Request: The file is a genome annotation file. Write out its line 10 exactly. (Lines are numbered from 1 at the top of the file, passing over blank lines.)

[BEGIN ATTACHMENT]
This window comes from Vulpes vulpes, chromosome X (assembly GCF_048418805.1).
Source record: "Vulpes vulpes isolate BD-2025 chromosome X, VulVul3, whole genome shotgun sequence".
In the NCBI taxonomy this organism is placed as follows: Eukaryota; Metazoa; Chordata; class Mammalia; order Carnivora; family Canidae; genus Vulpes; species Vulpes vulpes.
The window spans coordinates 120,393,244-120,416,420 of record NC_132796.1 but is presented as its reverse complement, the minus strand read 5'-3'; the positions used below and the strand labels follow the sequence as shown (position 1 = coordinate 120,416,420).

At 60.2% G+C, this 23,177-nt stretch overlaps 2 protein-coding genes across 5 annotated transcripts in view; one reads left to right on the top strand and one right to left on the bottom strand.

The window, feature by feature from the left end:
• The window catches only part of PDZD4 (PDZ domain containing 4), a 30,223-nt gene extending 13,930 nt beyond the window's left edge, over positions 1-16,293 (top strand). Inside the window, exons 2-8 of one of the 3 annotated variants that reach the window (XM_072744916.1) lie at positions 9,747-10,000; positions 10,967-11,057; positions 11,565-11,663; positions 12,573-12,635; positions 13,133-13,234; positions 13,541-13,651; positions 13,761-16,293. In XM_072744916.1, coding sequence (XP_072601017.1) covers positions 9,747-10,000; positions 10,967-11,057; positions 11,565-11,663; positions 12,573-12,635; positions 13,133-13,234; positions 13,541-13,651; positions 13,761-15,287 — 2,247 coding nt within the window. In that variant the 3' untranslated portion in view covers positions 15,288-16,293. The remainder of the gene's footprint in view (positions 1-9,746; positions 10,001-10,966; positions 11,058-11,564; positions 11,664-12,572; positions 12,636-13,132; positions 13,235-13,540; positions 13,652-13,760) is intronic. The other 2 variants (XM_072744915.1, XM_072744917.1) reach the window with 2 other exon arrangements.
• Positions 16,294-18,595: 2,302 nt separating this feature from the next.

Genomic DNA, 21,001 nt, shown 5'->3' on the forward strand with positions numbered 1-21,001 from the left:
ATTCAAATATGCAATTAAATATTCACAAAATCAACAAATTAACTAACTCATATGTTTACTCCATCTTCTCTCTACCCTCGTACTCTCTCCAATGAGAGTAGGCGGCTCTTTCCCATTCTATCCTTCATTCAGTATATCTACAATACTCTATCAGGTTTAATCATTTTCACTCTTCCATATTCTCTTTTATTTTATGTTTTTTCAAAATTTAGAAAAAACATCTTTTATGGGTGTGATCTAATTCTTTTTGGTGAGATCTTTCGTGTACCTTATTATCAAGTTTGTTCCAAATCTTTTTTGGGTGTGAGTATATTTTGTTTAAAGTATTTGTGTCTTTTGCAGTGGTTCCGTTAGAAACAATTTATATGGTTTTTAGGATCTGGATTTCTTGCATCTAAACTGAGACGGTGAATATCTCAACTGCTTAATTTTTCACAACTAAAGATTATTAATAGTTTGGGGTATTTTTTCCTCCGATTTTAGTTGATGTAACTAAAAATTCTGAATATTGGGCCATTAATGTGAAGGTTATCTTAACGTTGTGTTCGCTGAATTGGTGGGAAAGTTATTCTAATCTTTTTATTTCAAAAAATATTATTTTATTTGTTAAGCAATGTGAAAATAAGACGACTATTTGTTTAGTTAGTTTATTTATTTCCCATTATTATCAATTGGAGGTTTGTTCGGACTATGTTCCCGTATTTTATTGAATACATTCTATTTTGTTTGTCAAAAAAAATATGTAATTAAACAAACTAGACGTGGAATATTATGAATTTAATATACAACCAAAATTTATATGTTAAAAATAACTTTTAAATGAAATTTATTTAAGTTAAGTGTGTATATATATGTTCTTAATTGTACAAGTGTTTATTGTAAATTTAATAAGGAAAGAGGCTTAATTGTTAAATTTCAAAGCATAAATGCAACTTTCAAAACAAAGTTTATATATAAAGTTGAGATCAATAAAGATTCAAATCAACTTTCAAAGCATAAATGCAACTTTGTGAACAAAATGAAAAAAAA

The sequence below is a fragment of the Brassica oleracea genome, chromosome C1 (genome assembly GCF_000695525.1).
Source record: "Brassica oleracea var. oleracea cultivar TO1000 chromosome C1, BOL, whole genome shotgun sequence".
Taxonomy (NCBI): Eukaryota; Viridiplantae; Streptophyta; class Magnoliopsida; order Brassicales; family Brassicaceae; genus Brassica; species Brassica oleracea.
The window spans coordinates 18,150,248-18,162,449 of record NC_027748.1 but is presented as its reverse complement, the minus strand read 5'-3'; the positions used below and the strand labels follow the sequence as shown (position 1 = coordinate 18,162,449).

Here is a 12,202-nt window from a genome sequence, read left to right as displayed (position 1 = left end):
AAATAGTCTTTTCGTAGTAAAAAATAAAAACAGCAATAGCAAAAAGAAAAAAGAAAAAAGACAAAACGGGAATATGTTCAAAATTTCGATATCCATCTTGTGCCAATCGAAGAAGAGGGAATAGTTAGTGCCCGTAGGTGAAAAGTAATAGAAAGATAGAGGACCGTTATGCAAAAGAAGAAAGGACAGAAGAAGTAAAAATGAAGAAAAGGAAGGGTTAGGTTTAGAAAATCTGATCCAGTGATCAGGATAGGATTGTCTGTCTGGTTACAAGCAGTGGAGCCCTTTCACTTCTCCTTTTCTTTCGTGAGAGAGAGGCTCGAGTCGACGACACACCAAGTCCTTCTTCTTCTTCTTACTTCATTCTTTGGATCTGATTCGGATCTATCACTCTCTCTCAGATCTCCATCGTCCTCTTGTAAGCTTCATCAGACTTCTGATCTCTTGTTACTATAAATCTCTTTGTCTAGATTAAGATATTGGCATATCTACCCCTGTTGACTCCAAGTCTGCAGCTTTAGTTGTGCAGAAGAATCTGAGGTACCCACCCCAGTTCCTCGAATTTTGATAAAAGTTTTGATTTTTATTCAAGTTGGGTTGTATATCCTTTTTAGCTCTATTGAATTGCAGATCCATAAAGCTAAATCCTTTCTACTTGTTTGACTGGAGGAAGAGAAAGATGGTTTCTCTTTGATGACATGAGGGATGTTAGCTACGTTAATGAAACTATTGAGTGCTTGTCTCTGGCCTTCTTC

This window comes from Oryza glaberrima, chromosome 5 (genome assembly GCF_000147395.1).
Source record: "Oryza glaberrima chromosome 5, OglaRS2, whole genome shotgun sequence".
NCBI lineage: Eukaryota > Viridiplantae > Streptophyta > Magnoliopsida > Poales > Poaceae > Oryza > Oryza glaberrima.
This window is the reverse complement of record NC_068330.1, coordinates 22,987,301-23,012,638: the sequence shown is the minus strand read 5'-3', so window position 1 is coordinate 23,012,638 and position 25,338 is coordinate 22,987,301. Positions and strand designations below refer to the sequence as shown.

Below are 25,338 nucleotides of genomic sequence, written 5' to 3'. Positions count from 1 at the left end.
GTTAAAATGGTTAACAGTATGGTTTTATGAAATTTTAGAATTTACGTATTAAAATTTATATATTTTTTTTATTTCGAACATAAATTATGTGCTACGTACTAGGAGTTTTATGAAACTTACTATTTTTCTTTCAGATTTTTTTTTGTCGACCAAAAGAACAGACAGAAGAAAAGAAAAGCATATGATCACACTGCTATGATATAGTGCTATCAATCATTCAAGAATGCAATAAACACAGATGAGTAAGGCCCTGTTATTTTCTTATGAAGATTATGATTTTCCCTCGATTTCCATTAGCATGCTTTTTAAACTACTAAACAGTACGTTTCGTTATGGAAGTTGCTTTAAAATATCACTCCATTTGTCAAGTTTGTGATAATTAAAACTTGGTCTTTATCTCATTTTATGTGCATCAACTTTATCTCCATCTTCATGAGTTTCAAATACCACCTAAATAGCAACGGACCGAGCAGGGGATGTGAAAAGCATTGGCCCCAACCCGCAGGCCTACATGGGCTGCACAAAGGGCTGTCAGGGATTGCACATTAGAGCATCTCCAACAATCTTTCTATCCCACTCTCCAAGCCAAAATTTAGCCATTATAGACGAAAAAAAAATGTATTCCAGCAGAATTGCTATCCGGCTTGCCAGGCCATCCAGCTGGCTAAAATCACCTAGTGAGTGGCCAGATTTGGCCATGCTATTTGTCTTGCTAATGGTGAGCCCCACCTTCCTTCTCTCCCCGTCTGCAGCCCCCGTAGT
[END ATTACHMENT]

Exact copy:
ATTCAAATATGCAATTAAATATTCACAAAATCAACAAATTAACTAACTCATATGTTTACTCCATCTTCTCTCTACCCTCGTACTCTCTCCAATGAGAGTAGGCGGCTCTTTCCCATTCTATCCTTCATTCAGTATATCTACAATACTCTATCAGGTTTAATCATTTTCACTCTTCCATATTCTCTTTTATTTTATGTTTTTTCAAAATTTAGAAAAAACATCTTTTATGGGTGTGATCTAATTCTTTTTGGTGAGATCTTTCGTGTACCTTATTATCAAGTTTGTTCCAAATCTTTTTTGGGTGTGAGTATATTTTGTTTAAAGTATTTGTGTCTTTTGCAGTGGTTCCGTTAGAAACAATTTATATGGTTTTTAGGATCTGGATTTCTTGCATCTAAACTGAGACGGTGAATATCTCAACTGCTTAATTTTTCACAACTAAAGATTATTAATAGTTTGGGGTATTTTTTCCTCCGATTTTAGTTGATGTAACTAAAAATTCTGAATATTGGGCCATTAATGTGAAGGTTATCTTAACGTTGTGTTCGCTGAATTGGTGGGAAAGTTATTCTAATCTTTTTATTTCAAAAAATATTATTTTATTTGTTAAGCAATGTGAAAATAAGACGACTATTTGTTTAGTTAGTTTATTTATTTCCCATTATTATCAATTGGAGGTTTGTTCGGACTATGTTCCCGTATTTTATTGAATACATTCTATTTTGTTTGTCAAAAAAAATATGTAATTAAACAAACTAGACGTGGAATATTATGAATTTAATATACAACCAAAATTTATATGTTAAAAATAACTTTTAAATGAAATTTATTTAAGTTAAGTGTGTATATATATGTTCTTAATTGTACAAGTGTTTATTGTAAATTTAATAAGGAAAGAGGCTTAATTGTTAAATTTCAAAGCATAAATGCAACTTTCAAAACAAAGTTTATATATAAAGTTGAGATCAATAAAGATTCAAATCAACTTTCAAAGCATAAATGCAACTTTGTGAACAAAATGAAAAAAAA